The richnesses of bacterial and archaeal communities were estimated by the Chao index, and the diversities of these communities were determining using the Shannon index (Table 1). We found that the Chao index value of the archaeal community at the Jingjiang location was significantly higher than that at other locations (p < 0.05). Additionally, regression analysis showed that the Chao index value of the archaeal community (p = 0.001, R2 = 0.588) was affected by the distances between the sampling sites and the mouth of the estuary. The Chao index value of the bacterial community in this river section was also negatively correlated with the distances between the sampling sites and the mouth of the estuary (p = 0.044, R2 = 0.276) to some extent.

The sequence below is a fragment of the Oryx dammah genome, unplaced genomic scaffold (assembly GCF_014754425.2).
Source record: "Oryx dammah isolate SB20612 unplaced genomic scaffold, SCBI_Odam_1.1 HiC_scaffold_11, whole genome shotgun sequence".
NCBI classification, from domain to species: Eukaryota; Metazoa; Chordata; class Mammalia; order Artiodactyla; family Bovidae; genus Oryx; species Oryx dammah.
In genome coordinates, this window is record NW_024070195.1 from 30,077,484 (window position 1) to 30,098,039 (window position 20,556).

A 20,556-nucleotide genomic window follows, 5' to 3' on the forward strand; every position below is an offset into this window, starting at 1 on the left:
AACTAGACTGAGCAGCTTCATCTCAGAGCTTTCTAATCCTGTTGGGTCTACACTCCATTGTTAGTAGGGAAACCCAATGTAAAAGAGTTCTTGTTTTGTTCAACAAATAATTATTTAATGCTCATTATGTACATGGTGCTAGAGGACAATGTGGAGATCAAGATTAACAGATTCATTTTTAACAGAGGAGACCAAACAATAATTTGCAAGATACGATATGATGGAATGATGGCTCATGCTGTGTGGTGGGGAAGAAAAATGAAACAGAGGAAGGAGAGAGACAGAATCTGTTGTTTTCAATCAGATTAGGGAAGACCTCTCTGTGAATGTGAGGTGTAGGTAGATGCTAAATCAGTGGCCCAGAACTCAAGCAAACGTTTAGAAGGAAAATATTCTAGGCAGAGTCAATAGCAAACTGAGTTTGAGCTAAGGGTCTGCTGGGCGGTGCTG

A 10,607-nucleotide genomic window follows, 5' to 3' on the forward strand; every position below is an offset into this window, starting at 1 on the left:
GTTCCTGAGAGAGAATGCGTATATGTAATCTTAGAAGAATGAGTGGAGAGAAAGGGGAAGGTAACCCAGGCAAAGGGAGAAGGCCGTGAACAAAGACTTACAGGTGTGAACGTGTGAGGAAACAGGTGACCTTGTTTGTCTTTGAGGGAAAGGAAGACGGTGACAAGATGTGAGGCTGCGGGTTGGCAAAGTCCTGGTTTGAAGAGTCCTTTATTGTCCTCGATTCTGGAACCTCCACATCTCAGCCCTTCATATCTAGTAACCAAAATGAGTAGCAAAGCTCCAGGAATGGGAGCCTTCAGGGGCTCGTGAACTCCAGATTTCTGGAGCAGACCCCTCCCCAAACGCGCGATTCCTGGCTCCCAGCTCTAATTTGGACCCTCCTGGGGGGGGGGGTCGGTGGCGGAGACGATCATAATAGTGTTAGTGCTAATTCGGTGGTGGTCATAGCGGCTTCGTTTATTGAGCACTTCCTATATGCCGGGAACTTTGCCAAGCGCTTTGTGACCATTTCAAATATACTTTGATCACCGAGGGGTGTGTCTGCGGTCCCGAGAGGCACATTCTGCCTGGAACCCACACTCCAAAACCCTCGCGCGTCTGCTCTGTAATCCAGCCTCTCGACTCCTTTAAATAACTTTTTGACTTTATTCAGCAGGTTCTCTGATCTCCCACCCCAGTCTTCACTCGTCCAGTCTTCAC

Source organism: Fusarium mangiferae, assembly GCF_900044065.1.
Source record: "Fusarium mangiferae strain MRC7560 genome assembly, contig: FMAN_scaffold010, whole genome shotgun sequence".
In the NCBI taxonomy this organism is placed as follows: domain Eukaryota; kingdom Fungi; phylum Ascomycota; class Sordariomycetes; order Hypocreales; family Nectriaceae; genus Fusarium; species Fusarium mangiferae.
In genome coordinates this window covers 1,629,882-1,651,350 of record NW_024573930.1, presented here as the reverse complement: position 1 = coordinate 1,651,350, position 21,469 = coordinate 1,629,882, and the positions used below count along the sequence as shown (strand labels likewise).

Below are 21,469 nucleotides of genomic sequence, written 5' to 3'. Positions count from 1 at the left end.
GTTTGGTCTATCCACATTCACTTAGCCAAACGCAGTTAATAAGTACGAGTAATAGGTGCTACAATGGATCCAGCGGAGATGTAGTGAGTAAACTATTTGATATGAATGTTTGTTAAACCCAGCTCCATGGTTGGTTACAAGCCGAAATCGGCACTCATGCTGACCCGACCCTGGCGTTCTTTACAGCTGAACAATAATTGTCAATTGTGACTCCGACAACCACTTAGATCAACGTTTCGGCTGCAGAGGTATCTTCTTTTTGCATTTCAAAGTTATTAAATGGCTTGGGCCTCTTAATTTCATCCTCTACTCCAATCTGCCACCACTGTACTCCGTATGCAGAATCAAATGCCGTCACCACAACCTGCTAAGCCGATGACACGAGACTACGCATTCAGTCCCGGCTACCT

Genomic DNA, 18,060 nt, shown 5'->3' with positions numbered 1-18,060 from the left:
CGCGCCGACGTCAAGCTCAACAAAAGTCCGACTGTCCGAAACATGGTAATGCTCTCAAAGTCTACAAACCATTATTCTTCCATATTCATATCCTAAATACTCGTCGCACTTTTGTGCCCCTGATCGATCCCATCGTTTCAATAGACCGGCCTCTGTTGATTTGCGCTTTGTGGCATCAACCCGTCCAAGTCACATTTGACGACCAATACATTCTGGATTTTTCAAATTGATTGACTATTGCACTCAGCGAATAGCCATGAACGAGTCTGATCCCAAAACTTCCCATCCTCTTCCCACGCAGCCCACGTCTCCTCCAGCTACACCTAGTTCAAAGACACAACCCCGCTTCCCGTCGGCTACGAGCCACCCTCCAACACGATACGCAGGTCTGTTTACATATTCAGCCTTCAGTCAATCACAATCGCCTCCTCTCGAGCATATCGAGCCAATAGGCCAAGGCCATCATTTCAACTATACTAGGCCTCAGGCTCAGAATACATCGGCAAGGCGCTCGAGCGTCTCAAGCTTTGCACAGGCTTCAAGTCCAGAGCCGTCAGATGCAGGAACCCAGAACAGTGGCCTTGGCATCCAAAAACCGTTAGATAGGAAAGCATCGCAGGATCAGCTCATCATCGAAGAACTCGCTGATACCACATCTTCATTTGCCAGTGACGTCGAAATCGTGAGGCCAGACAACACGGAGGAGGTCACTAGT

Functional diversities in bacterial and archaeal communities
Bacterial and archaeal functional community profiles were examined, and their corresponding gene abundances are shown in Fig. 2A and B. We found that the gene abundances of all predicted functional groups in the bacterial community were all higher than those in the archaeal community by more than an order of magnitude. Additionally, there were significant differences in relative gene abundance for some main functional classifications between bacterial and archaeal communities; for example, the functions of “translation, ribosomal structure, and biogenesis”, “replication, recombination, and repair”, and “coenzyne transport and metabolism” were obviously increased in the archaeal community (relative abundances: 9.30% ± 1.08%, 6.41% ± 0.39%, and 5.67% ± 0.57%, respectively) compared with those in the bacterial community (relative abundances: 5.27% ± 0.17%, 5.20% ± 0.28%, and 4.04% ± 0.18%, respectively).